Dad taught Saunders that details matter, a lot

Rob Oller
Ohio State receiver C.J. Saunders would like to become the Buckeyes' version of Julian Edelman. [Dispatch file photo]

Ohio State receiver C.J. Saunders is bigger than his father, Tim, which is like saying a peanut is bigger than a pea. We’re not talking Shaq vs. Charles Barkley here.

“I still weigh 155 pounds, which is what I was in high school,” said Tim Saunders, the longtime baseball coach at Dublin Coffman High School.

Saunders is 60. I know — disgusting.

C.J. is a fifth-year senior who weighs 33 pounds more than his father, and at 5 feet 10 stands an inch taller. But neither is physically intimidating.

Mentally? That’s a different story, one that dates to Tim’s own athletic history and threads through his son’s sports career. Some see a devil in the details; Tim sees angels. Paying attention to the particulars has helped him win 579 games and one state championship at Coffman. Ever meticulous, he still helps maintain the Shamrocks’ pristine baseball facility.

Tim used his lack of size as a weapon, drawing from a double holster of smart and precise to outduel the strength and speed of more physically gifted athletes. Eventually, Tim deputized C.J. into the Department of Detail.

My mother would call C.J. a “mannerly boy.” The former Coffman standout is respectful without being saccharine. He is solid. And smart.

Physical tools? Above average — Tim credits his wife, Janie, who swam at Tennessee and Indiana, for passing the athletic gene to their son — but not exceptional. C.J. lacks the speed of Parris Campbell and the strength of Terry McLaurin, but there is more to developing an impressive skill set than relying on DNA. Saunders distinguishes himself through the precision he brings to his position.

“It’s really hard for me to find a bad (video) clip of him,” Ohio State receivers coach Brian Hartline said. “C.J. is a guy I use as an example a lot, whether it’s taking tests in our room or overall effort.”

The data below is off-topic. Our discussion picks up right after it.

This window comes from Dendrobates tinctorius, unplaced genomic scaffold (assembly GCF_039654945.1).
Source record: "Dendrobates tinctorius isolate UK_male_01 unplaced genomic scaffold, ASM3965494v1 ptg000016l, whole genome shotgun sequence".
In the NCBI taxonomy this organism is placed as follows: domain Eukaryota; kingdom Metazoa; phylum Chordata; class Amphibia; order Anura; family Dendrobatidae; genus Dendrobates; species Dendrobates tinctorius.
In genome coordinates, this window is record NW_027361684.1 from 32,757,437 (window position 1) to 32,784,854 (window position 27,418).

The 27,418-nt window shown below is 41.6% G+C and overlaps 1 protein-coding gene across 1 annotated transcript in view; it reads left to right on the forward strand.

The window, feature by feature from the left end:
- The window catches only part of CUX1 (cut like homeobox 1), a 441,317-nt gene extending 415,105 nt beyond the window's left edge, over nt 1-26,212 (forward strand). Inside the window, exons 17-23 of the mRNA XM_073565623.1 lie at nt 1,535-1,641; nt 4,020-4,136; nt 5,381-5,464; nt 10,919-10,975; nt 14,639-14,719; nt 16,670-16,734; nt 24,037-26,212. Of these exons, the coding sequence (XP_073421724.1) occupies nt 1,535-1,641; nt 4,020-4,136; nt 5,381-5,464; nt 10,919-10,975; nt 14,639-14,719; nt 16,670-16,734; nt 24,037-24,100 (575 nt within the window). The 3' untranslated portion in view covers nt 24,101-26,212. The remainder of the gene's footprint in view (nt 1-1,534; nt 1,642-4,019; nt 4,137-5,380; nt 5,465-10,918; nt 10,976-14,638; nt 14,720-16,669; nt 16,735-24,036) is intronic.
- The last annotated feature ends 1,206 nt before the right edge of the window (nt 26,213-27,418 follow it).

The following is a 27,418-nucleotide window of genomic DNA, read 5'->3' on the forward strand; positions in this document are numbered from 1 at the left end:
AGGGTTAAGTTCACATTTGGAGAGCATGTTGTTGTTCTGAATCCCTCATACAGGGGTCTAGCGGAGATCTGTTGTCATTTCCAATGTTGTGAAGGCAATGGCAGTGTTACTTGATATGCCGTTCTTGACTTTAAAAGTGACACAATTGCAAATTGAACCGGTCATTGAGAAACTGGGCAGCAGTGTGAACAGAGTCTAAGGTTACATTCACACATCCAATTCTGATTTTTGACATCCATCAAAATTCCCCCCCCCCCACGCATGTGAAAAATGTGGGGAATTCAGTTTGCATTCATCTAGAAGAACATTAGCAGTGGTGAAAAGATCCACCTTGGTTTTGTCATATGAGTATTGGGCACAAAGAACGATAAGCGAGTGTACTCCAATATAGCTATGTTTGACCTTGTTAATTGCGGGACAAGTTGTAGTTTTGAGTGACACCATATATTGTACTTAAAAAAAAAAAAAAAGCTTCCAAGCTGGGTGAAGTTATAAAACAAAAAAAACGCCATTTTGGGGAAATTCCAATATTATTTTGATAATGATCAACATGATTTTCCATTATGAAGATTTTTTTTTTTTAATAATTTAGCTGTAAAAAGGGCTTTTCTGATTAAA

Stop right there. This is not a position coach talking up a backup to keep him engaged. Saunders has 27 catches and eight punt returns in two seasons. He is going to play, especially with Campbell, McLaurin and Johnnie Dixon having moved on.

The former walk-on is too valuable to disappear down the depth chart. His pass-catching technique is among the best on the team, and while the receiving group is crowded, Saunders sees a chance to become the Buckeyes’ version of New England Patriots slot receiver Julian Edelman, the most recent Super Bowl MVP who is the same height and 10 pounds heavier.

“You don’t have to be 6-4 or be able to vertically jump 40 inches to be a really good football player,” Saunders said. “What my dad taught me is there are a ton of ways besides production to be different.”

Pay attention, kids, because it’s an important lesson: Find your niche and own it. Saunders so excels at running routes and always knowing where he needs to be on the field that teammates stare at their shoes during meetings.

“I can grab C.J.’s (meeting) test and put it on the overhead and, ‘OK, let me grab somebody else’s test for comparison,’ and nobody wants me to put their test up there,” Hartline said.

The Buckeyes don’t win games on paper, of course, but if not for being diligent toward detail, Saunders likely never would have entered those games in the first place.

“The whole thing is, how do you separate yourself?” Saunders said, echoing Hartline’s meeting-room mantra. “For me, that’s putting everything I know into running a route.”

Details matter. Dad did a good job with this one.


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